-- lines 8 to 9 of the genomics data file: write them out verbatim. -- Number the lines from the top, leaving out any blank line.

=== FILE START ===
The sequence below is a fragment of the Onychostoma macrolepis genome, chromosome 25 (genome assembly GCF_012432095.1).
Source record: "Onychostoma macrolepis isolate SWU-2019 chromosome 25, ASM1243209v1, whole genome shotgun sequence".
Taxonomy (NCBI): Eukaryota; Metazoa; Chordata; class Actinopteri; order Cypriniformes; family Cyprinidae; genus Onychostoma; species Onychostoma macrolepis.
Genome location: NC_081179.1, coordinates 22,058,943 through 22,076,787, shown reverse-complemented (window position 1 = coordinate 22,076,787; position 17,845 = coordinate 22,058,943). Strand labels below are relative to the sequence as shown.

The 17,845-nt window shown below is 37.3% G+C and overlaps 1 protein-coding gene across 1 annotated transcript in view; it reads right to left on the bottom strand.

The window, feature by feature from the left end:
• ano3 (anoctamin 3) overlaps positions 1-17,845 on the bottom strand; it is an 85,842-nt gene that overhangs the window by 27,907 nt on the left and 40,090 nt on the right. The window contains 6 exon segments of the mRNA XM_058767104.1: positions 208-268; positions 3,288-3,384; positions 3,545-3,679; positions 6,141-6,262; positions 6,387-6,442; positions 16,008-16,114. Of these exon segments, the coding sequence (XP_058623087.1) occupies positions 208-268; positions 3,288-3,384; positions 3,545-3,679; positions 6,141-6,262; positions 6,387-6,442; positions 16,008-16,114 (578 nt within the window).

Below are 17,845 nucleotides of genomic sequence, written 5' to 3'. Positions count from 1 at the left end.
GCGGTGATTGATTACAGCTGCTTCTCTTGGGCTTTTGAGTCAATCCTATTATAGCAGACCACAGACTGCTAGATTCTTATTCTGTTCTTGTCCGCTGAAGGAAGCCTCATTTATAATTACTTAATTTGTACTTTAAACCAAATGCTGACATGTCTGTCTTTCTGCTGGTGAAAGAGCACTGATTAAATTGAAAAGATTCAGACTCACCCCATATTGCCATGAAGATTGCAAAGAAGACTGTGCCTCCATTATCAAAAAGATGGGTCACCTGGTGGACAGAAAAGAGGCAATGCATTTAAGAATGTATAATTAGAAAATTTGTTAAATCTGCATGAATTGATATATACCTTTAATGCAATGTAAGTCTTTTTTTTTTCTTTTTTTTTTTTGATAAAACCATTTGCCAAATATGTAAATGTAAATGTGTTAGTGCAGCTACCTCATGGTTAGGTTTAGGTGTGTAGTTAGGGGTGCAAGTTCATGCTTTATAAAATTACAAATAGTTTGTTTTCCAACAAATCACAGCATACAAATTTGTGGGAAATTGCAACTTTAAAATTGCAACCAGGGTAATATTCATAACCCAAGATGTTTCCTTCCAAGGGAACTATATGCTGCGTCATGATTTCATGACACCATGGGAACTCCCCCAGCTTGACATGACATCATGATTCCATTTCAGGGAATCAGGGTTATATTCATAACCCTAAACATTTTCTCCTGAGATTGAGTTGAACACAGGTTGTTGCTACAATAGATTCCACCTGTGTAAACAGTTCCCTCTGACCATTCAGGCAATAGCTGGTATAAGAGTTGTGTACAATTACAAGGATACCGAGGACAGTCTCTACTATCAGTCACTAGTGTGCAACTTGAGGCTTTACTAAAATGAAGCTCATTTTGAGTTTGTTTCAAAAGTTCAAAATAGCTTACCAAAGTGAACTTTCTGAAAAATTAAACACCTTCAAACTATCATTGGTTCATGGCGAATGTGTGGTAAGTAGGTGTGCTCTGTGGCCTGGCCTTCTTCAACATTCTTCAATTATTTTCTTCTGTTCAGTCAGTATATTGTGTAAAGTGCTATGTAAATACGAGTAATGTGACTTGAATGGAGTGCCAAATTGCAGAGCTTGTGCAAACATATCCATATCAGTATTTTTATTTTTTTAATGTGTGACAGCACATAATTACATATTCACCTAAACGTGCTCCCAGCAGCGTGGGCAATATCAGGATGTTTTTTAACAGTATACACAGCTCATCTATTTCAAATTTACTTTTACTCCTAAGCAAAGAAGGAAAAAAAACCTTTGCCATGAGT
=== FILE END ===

Below are 17,845 nucleotides of genomic sequence, written 5' to 3'. Positions count from 1 at the left end.
GCGGTGATTGATTACAGCTGCTTCTCTTGGGCTTTTGAGTCAATCCTATTATAGCAGACCACAGACTGCTAGATTCTTATTCTGTTCTTGTCCGCTGAAGGAAGCCTCATTTATAATTACTTAATTTGTACTTTAAACCAAATGCTGACATGTCTGTCTTTCTGCTGGTGAAAGAGCACTGATTAAATTGAAAAGATTCAGACTCACCCCATATTGCCATGAAGATTGCAAAGAAGACTGTGCCTCCATTATCAAAAAGATGGGTCACCTGGTGGACAGAAAAGAGGCAATGCATTTAAGAATGTATAATTAGAAAATTTGTTAAATCTGCATGAATTGATATATACCTTTAATGCAATGTAAGTCTTTTTTTTTTCTTTTTTTTTTTTGATAAAACCATTTGCCAAATATGTAAATGTAAATGTGTTAGTGCAGCTACCTCATGGTTAGGTTTAGGTGTGTAGTTAGGGGTGCAAGTTCATGCTTTATAAAATTACAAATAGTTTGTTTTCCAACAAATCACAGCATACAAATTTGTGGGAAATTGCAACTTTAAAATTGCAACCAGGGTAATATTCATAACCCAAGATGTTTCCTTCCAAGGGAACTATATGCTGCGTCATGATTTCATGACACCATGGGAACTCCCCCAGCTTGACATGACATCATGATTCCATTTCAGGGAATCAGGGTTATATTCATAACCCTAAACATTTTCTCCTGAGATTGAGTTGAACACAGGTTGTTGCTACAATAGATTCCACCTGTGTAAACAGTTCCCTCTGACCATTCAGGCAATAGCTGGTATAAGAGTTGTGTACAATTACAAGGATACCGAGGACAGTCTCTACTATCAGTCACTAGTGTGCAACTTGAGGCTTTACTAAAATGAAGCTCATTTTGAGTTTGTTTCAAAAGTTCAAAATAGCTTACCAAAGTGAACTTTCTGAAAAATTAAACACCTTCAAACTATCATTGGTTCATGGCGAATGTGTGGTAAGTAGGTGTGCTCTGTGGCCTGGCCTTCTTCAACATTCTTCAATTATTTTCTTCTGTTCAGTCAGTATATTGTGTAAAGTGCTATGTAAATACGAGTAATGTGACTTGAATGGAGTGCCAAATTGCAGAGCTTGTGCAAACATATCCATATCAGTATTTTTATTTTTTTAATGTGTGACAGCACATAATTACATATTCACCTAAACGTGCTCCCAGCAGCGTGGGCAATATCAGGATGTTTTTTAACAGTATACACAGCTCATCTATTTCAAATTTACTTTTACTCCTAAGCAAAGAAGGAAAAAAAACCTTTGCCATGAGT